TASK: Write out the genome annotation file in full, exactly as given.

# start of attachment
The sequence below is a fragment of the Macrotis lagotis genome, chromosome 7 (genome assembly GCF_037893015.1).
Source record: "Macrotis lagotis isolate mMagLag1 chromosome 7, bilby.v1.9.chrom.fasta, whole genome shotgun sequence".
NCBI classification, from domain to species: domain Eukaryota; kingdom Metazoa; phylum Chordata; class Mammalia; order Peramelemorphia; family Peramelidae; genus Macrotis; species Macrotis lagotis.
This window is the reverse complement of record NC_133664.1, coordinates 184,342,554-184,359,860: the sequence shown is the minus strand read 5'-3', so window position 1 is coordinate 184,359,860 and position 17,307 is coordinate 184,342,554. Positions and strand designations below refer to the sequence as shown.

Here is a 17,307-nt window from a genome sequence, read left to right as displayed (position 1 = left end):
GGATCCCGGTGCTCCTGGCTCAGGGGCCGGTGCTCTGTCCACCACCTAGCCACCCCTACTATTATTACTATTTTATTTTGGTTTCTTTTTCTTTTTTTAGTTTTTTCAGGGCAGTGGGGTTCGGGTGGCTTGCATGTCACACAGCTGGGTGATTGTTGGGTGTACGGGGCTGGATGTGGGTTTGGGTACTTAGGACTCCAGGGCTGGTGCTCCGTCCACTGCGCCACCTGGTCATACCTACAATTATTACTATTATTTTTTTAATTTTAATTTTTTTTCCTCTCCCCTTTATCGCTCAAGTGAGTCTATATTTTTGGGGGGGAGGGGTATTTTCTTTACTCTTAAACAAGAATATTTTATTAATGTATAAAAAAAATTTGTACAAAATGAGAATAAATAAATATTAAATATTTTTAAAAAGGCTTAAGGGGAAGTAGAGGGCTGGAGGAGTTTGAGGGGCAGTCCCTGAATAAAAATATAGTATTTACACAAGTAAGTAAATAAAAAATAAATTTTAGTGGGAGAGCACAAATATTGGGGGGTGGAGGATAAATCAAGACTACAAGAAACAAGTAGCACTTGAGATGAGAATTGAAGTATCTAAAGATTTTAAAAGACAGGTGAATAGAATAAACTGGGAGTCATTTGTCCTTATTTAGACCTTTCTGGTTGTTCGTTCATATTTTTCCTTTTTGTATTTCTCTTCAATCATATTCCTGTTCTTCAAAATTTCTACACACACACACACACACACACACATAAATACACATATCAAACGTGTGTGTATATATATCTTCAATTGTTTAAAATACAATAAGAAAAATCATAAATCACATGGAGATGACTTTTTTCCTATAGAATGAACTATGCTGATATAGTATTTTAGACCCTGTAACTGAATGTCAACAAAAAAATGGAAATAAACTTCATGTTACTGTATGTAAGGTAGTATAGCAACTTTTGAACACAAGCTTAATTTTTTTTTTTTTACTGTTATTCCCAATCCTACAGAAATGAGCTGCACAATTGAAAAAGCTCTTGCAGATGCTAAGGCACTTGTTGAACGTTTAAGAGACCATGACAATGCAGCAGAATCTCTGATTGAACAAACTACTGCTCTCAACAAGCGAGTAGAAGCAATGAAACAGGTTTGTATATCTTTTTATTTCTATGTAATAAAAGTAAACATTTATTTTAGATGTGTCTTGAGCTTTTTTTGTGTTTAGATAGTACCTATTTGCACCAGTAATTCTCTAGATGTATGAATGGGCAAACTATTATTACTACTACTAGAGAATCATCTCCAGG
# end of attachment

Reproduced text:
The sequence below is a fragment of the Macrotis lagotis genome, chromosome 7 (genome assembly GCF_037893015.1).
Source record: "Macrotis lagotis isolate mMagLag1 chromosome 7, bilby.v1.9.chrom.fasta, whole genome shotgun sequence".
NCBI classification, from domain to species: domain Eukaryota; kingdom Metazoa; phylum Chordata; class Mammalia; order Peramelemorphia; family Peramelidae; genus Macrotis; species Macrotis lagotis.
This window is the reverse complement of record NC_133664.1, coordinates 184,342,554-184,359,860: the sequence shown is the minus strand read 5'-3', so window position 1 is coordinate 184,359,860 and position 17,307 is coordinate 184,342,554. Positions and strand designations below refer to the sequence as shown.

Here is a 17,307-nt window from a genome sequence, read left to right as displayed (position 1 = left end):
GGATCCCGGTGCTCCTGGCTCAGGGGCCGGTGCTCTGTCCACCACCTAGCCACCCCTACTATTATTACTATTTTATTTTGGTTTCTTTTTCTTTTTTTAGTTTTTTCAGGGCAGTGGGGTTCGGGTGGCTTGCATGTCACACAGCTGGGTGATTGTTGGGTGTACGGGGCTGGATGTGGGTTTGGGTACTTAGGACTCCAGGGCTGGTGCTCCGTCCACTGCGCCACCTGGTCATACCTACAATTATTACTATTATTTTTTTAATTTTAATTTTTTTTCCTCTCCCCTTTATCGCTCAAGTGAGTCTATATTTTTGGGGGGGAGGGGTATTTTCTTTACTCTTAAACAAGAATATTTTATTAATGTATAAAAAAAATTTGTACAAAATGAGAATAAATAAATATTAAATATTTTTAAAAAGGCTTAAGGGGAAGTAGAGGGCTGGAGGAGTTTGAGGGGCAGTCCCTGAATAAAAATATAGTATTTACACAAGTAAGTAAATAAAAAATAAATTTTAGTGGGAGAGCACAAATATTGGGGGGTGGAGGATAAATCAAGACTACAAGAAACAAGTAGCACTTGAGATGAGAATTGAAGTATCTAAAGATTTTAAAAGACAGGTGAATAGAATAAACTGGGAGTCATTTGTCCTTATTTAGACCTTTCTGGTTGTTCGTTCATATTTTTCCTTTTTGTATTTCTCTTCAATCATATTCCTGTTCTTCAAAATTTCTACACACACACACACACACACACACATAAATACACATATCAAACGTGTGTGTATATATATCTTCAATTGTTTAAAATACAATAAGAAAAATCATAAATCACATGGAGATGACTTTTTTCCTATAGAATGAACTATGCTGATATAGTATTTTAGACCCTGTAACTGAATGTCAACAAAAAAATGGAAATAAACTTCATGTTACTGTATGTAAGGTAGTATAGCAACTTTTGAACACAAGCTTAATTTTTTTTTTTTTACTGTTATTCCCAATCCTACAGAAATGAGCTGCACAATTGAAAAAGCTCTTGCAGATGCTAAGGCACTTGTTGAACGTTTAAGAGACCATGACAATGCAGCAGAATCTCTGATTGAACAAACTACTGCTCTCAACAAGCGAGTAGAAGCAATGAAACAGGTTTGTATATCTTTTTATTTCTATGTAATAAAAGTAAACATTTATTTTAGATGTGTCTTGAGCTTTTTTTGTGTTTAGATAGTACCTATTTGCACCAGTAATTCTCTAGATGTATGAATGGGCAAACTATTATTACTACTACTAGAGAATCATCTCCAGG